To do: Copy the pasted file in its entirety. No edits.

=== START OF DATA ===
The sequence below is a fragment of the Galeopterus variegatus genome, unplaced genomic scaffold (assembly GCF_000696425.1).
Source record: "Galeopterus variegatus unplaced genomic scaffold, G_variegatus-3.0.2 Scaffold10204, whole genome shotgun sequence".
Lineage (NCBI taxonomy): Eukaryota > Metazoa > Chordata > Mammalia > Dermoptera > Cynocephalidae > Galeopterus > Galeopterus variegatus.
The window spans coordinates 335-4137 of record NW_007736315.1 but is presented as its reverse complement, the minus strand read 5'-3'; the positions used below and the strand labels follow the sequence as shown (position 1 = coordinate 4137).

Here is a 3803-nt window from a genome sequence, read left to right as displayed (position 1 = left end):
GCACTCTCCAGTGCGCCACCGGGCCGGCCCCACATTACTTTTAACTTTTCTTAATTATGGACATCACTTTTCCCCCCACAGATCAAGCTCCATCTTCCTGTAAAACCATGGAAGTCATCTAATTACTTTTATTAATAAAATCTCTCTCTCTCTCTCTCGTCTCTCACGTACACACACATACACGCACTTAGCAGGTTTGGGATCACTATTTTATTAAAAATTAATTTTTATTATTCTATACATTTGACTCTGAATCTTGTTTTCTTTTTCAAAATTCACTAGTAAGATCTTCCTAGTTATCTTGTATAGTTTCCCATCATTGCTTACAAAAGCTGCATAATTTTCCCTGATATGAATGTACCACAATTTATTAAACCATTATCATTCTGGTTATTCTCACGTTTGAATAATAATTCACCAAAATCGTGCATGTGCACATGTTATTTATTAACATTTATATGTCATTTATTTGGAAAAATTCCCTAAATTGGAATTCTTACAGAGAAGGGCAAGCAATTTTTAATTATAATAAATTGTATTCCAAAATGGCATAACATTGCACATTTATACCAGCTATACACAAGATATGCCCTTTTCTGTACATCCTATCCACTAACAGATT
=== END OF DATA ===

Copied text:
The sequence below is a fragment of the Galeopterus variegatus genome, unplaced genomic scaffold (assembly GCF_000696425.1).
Source record: "Galeopterus variegatus unplaced genomic scaffold, G_variegatus-3.0.2 Scaffold10204, whole genome shotgun sequence".
Lineage (NCBI taxonomy): Eukaryota > Metazoa > Chordata > Mammalia > Dermoptera > Cynocephalidae > Galeopterus > Galeopterus variegatus.
The window spans coordinates 335-4137 of record NW_007736315.1 but is presented as its reverse complement, the minus strand read 5'-3'; the positions used below and the strand labels follow the sequence as shown (position 1 = coordinate 4137).

Here is a 3803-nt window from a genome sequence, read left to right as displayed (position 1 = left end):
GCACTCTCCAGTGCGCCACCGGGCCGGCCCCACATTACTTTTAACTTTTCTTAATTATGGACATCACTTTTCCCCCCACAGATCAAGCTCCATCTTCCTGTAAAACCATGGAAGTCATCTAATTACTTTTATTAATAAAATCTCTCTCTCTCTCTCTCGTCTCTCACGTACACACACATACACGCACTTAGCAGGTTTGGGATCACTATTTTATTAAAAATTAATTTTTATTATTCTATACATTTGACTCTGAATCTTGTTTTCTTTTTCAAAATTCACTAGTAAGATCTTCCTAGTTATCTTGTATAGTTTCCCATCATTGCTTACAAAAGCTGCATAATTTTCCCTGATATGAATGTACCACAATTTATTAAACCATTATCATTCTGGTTATTCTCACGTTTGAATAATAATTCACCAAAATCGTGCATGTGCACATGTTATTTATTAACATTTATATGTCATTTATTTGGAAAAATTCCCTAAATTGGAATTCTTACAGAGAAGGGCAAGCAATTTTTAATTATAATAAATTGTATTCCAAAATGGCATAACATTGCACATTTATACCAGCTATACACAAGATATGCCCTTTTCTGTACATCCTATCCACTAACAGATT